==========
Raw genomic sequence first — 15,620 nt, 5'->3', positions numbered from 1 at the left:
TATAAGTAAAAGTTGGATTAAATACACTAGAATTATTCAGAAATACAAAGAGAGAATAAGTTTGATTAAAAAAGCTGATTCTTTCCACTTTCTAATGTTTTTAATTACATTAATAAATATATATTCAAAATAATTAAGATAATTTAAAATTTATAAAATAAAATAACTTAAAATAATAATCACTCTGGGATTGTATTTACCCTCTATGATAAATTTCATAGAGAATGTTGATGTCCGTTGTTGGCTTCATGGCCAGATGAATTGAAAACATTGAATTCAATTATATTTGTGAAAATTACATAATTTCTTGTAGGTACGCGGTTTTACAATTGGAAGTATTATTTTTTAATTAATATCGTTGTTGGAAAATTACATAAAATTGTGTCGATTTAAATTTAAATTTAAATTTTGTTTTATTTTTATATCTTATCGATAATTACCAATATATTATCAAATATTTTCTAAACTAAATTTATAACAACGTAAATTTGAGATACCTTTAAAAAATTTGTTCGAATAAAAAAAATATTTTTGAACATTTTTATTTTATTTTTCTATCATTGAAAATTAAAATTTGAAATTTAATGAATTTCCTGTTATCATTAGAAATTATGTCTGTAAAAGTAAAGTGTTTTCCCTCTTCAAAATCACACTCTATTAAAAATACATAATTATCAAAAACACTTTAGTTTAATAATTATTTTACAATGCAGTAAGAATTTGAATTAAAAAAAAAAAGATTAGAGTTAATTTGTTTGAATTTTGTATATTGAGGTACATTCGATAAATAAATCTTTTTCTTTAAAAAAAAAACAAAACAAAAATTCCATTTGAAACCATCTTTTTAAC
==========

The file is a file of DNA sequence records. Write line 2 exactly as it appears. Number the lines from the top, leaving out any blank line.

TATAAGTAAAAGTTGGATTAAATACACTAGAATTATTCAGAAATACAAAGAGAGAATAAGTTTGATTAAAAAAGCTGATTCTTTCCACTTTCTAATGTTTTTAATTACATTAATAAATATATATTCAAAATAATTAAGATAATTTAAAATTTATAAAATAAAATAACTTAAAATAATAATCACTCTGGGATTGTATTTACCCTCTATGATAAATTTCATAGAGAATGTTGATGTCCGTTGTTGGCTTCATGGCCAGATGAATTGAAAACATTGAATTCAATTATATTTGTGAAAATTACATAATTTCTTGTAGGTACGCGGTTTTACAATTGGAAGTATTATTTTTTAATTAATATCGTTGTTGGAAAATTACATAAAATTGTGTCGATTTAAATTTAAATTTAAATTTTGTTTTATTTTTATATCTTATCGATAATTACCAATATATTATCAAATATTTTCTAAACTAAATTTATAACAACGTAAATTTGAGATACCTTTAAAAAATTTGTTCGAATAAAAAAAATATTTTTGAACATTTTTATTTTATTTTTCTATCATTGAAAATTAAAATTTGAAATTTAATGAATTTCCTGTTATCATTAGAAATTATGTCTGTAAAAGTAAAGTGTTTTCCCTCTTCAAAATCACACTCTATTAAAAATACATAATTATCAAAAACACTTTAGTTTAATAATTATTTTACAATGCAGTAAGAATTTGAATTAAAAAAAAAAAGATTAGAGTTAATTTGTTTGAATTTTGTATATTGAGGTACATTCGATAAATAAATCTTTTTCTTTAAAAAAAAAACAAAACAAAAATTCCATTTGAAACCATCTTTTTAAC